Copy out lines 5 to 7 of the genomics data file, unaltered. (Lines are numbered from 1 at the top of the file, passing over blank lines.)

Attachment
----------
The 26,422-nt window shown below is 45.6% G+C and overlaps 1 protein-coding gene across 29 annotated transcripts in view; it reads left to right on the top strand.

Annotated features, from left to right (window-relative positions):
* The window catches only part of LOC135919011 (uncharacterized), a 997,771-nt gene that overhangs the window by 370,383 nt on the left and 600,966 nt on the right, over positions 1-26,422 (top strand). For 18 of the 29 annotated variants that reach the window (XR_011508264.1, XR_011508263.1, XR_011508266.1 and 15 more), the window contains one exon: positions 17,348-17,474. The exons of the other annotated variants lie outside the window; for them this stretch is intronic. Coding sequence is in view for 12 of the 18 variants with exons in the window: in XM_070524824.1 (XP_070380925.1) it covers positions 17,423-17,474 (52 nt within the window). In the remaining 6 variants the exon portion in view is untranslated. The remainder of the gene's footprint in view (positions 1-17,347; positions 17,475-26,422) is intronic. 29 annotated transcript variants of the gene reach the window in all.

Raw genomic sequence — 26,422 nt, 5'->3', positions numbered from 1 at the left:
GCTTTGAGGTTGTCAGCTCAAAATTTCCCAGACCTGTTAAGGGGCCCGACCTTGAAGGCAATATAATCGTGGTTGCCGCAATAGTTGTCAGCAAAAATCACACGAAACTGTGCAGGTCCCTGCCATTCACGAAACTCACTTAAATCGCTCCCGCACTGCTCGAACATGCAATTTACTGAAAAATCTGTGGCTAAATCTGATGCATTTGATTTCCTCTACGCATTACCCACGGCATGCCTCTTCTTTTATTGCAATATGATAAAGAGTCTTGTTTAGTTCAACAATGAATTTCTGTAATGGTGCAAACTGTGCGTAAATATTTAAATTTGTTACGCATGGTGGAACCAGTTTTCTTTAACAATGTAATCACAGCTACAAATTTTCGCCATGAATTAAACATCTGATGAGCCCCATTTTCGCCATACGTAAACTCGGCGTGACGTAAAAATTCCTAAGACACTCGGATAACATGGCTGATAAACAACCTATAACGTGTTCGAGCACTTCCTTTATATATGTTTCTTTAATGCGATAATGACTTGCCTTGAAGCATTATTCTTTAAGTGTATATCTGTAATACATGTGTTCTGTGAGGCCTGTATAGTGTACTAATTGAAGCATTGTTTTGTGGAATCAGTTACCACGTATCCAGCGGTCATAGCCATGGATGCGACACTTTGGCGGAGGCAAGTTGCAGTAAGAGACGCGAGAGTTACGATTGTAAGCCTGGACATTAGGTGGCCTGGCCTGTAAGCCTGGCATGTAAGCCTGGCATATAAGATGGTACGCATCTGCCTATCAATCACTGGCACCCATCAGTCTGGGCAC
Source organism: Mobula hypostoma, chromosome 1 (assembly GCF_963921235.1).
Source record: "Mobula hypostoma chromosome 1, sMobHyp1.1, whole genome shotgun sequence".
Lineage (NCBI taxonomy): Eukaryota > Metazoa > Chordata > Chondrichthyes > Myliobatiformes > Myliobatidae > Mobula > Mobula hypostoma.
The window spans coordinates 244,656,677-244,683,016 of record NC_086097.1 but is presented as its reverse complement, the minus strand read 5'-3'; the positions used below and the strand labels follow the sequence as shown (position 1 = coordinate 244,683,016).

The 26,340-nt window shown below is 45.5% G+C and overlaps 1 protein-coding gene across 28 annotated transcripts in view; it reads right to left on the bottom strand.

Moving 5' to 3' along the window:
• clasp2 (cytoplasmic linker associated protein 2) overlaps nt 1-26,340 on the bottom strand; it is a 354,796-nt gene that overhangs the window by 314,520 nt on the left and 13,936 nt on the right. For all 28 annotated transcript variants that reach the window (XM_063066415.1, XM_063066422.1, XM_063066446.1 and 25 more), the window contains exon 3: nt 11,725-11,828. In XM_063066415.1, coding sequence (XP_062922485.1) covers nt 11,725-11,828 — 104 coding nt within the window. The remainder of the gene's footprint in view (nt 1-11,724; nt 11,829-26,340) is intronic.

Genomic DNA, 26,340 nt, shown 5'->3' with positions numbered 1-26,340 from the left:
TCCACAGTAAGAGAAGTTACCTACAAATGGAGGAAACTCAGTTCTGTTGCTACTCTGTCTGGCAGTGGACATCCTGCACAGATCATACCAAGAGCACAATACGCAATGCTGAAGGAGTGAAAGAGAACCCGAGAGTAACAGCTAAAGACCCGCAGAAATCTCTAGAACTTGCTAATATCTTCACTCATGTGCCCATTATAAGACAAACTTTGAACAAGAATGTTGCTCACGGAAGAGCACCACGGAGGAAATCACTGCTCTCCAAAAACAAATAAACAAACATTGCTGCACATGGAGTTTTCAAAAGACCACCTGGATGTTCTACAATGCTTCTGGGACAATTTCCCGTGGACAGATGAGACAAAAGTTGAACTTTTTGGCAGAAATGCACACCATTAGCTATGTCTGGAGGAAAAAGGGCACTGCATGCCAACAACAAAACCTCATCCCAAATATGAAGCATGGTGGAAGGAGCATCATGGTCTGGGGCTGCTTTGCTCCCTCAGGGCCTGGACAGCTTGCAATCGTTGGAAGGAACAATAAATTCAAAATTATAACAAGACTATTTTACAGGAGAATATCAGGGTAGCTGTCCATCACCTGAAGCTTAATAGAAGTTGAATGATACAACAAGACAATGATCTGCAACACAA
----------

GCTTTGAGGTTGTCAGCTCAAAATTTCCCAGACCTGTTAAGGGGCCCGACCTTGAAGGCAATATAATCGTGGTTGCCGCAATAGTTGTCAGCAAAAATCACACGAAACTGTGCAGGTCCCTGCCATTCACGAAACTCACTTAAATCGCTCCCGCACTGCTCGAACATGCAATTTACTGAAAAATCTGTGGCTAAATCTGATGCATTTGATTTCCTCTACGCATTACCCACGGCATGCCTCTTCTTTTATTGCAATATGATAAAGAGTCTTGTTTAGTTCAACAATGAATTTCTGTAATGGTGCAAACTGTGCGTAAATATTTAAATTTGTTACGCATGGTGGAACCAGTTTTCTTTAACAATGTAATCACAGCTACAAATTTTCGCCATGAATTAAACATCTGATGAGCCCCATTTTCGCCATACGTAAACTCGGCGTGACGTAAAAATTCCTAAGACACTCGGATAACATGGCTGATAAACAACCTATAACGTGTTCGAGCACTTCCTTTATATATGTTTCTTTAATGCGATAATGACTTGCCTTGAAGCATTATTCTTTAAGTGTATATCTGTAATACATGTGTTCTGTGAGGCCTGTATAGTGTACTAATTGAAGCATTGTTTTGTGGAATCAGTTACCACGTATCCAGCGGTCATAGCCATGGATGCGACACTTTGGCGGAGGCAAGTTGCAGTAAGAGACGCGAGAGTTACGATTGTAAGCCTGGACATTAGGTGGCCTGGCCTGTAAGCCTGGCATGTAAGCCTGGCATATAAGATGGTACGCATCTGCCTATCAATCACTGGCACCCATCAGTCTGGGCAC
Source organism: Mobula hypostoma, chromosome 1 (assembly GCF_963921235.1).
Source record: "Mobula hypostoma chromosome 1, sMobHyp1.1, whole genome shotgun sequence".